As the weeks and months passed, reality happened and hope faded with each proclamation, every disruption of information integrity, every political appointment, every charge that the press is the “enemy of the people,” every assault to truth that emanated from the Oval Office and environs.  The more I observed the more I admitted what a well-oiled army of deconstructionists had invaded the nation.  They came with a diabolical action plan brilliantly designed to attack the very essence of an informed democracy.  As a lifetime protagonist for a free press, an informed public and the fundamental principle of truth, I was and am cut to the proverbial quick.

In truth, hope faltered.  Though I kept writing blog posts, they were sappy – most never posted. Posted blogs were generally limited to calendars of events, posts that passed on information produced by organizations and individuals whose words and acts were braver and more articulate than my own.  Mine was silent resistance here to the insidious and methodical attack on truth.   I started to characterize this blog as Moping Around with Mary……

The anniversary of the inauguration prodded me back to Poking.  It’s clear that industry is not going to honestly address, much less solve, the onslaught of alternative facts, propaganda, foreign interference or any other strategy that cuts into corporate profits.  Consider the latest brain burst from Mark Zuckerberg:

Clearly, it cannot remain to the gurus of corporate America to lead the crusade for truth.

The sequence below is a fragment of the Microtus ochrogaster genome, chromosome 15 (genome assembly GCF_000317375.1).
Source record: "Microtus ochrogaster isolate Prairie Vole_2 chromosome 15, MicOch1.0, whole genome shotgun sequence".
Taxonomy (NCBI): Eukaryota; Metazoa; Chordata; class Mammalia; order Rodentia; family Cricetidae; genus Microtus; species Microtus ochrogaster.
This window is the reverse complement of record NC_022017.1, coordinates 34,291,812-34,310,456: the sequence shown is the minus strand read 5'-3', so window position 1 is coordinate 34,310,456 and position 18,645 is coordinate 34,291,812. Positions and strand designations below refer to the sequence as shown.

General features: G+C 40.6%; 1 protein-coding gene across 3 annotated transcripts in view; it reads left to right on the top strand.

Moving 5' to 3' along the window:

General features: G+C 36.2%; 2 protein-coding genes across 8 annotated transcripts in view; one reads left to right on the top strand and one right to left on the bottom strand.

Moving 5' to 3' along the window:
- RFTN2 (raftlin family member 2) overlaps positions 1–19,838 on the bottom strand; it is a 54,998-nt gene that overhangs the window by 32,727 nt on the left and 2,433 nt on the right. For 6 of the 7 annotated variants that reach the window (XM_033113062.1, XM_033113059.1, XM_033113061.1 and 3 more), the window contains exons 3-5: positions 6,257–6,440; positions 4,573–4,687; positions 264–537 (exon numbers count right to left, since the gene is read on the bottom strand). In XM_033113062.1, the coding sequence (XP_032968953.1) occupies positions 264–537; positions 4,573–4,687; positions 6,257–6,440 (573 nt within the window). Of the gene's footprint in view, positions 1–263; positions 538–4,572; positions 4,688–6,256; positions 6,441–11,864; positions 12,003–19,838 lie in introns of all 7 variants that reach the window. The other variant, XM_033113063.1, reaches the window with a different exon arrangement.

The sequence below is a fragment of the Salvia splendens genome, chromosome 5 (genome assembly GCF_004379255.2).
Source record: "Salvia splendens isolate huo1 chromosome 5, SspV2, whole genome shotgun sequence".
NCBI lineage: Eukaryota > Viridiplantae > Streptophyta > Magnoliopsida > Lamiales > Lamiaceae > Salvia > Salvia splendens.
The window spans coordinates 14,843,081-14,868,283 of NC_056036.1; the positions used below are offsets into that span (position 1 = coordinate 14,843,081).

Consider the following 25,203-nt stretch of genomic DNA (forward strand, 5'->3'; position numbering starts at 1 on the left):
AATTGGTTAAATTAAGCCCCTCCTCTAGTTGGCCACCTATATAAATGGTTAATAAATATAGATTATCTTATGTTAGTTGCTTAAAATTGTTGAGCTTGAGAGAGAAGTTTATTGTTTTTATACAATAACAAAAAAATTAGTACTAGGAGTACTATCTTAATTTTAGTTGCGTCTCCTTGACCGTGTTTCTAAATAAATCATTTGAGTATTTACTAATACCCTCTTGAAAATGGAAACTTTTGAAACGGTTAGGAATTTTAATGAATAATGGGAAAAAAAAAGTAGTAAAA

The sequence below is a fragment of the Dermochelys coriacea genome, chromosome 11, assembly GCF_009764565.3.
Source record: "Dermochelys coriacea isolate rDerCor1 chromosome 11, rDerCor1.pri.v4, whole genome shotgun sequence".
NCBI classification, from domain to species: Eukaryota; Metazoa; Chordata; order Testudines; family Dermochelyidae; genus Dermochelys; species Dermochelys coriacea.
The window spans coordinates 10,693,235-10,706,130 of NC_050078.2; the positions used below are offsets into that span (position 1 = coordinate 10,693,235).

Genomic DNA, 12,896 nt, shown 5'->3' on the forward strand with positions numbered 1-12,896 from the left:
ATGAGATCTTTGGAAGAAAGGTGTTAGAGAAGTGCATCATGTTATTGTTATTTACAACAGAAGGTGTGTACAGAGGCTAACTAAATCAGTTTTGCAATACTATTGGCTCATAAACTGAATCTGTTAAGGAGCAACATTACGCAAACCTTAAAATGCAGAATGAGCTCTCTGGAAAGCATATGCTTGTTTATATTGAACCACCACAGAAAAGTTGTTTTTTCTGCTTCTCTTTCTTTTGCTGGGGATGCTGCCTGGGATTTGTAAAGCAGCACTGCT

And so I’m back to thinking and writing,  sharing on this blog, more about how it remains to us as thoughtful individuals, as institutions and as a society to “speak truth to power.”  It takes work and guts.  And yet, as the great philosopher Elvis Presley who advised us that “truth is like the sun. You can shut it out for a time, but it ain’t goin’ away.”  Though I’ll continue calendar highlights that might fall through the cracks, I’ll go back to more thought posts about basic principles of truth, the right and responsibility to know, freedom of the press and the insidious peril to this democracy.

Words matter.  Truth matters.  Ideas and opinions matter.  Inspired by the weekend Women’s March I’m determined to stop moping and return to poking around and speaking out.  My hope is to “go high” with renewed energy and commitment to truth and to the ways in which the press, education, libraries, civic discourse and individual engagement and action can keep hope alive.

Hope is being able to see that there is light despite all of the darkness. ~~Desmond Tutu